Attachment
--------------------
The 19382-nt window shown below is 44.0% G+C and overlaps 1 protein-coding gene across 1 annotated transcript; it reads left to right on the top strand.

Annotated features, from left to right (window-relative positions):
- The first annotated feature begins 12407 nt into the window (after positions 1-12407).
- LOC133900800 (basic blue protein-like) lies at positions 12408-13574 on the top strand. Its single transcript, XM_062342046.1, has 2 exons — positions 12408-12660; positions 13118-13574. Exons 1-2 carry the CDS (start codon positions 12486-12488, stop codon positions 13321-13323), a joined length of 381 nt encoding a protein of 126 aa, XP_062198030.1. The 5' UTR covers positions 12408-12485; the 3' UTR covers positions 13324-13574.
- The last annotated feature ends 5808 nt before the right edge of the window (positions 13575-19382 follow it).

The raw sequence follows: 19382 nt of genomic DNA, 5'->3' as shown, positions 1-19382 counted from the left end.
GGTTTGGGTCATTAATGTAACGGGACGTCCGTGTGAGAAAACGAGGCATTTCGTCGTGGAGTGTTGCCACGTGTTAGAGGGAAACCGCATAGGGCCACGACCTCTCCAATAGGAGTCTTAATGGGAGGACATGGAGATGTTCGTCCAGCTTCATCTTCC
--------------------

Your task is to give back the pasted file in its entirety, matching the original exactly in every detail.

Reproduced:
The 19382-nt window shown below is 44.0% G+C and overlaps 1 protein-coding gene across 1 annotated transcript; it reads left to right on the top strand.

Annotated features, from left to right (window-relative positions):
- The first annotated feature begins 12407 nt into the window (after positions 1-12407).
- LOC133900800 (basic blue protein-like) lies at positions 12408-13574 on the top strand. Its single transcript, XM_062342046.1, has 2 exons — positions 12408-12660; positions 13118-13574. Exons 1-2 carry the CDS (start codon positions 12486-12488, stop codon positions 13321-13323), a joined length of 381 nt encoding a protein of 126 aa, XP_062198030.1. The 5' UTR covers positions 12408-12485; the 3' UTR covers positions 13324-13574.
- The last annotated feature ends 5808 nt before the right edge of the window (positions 13575-19382 follow it).

The raw sequence follows: 19382 nt of genomic DNA, 5'->3' as shown, positions 1-19382 counted from the left end.
GGTTTGGGTCATTAATGTAACGGGACGTCCGTGTGAGAAAACGAGGCATTTCGTCGTGGAGTGTTGCCACGTGTTAGAGGGAAACCGCATAGGGCCACGACCTCTCCAATAGGAGTCTTAATGGGAGGACATGGAGATGTTCGTCCAGCTTCATCTTCC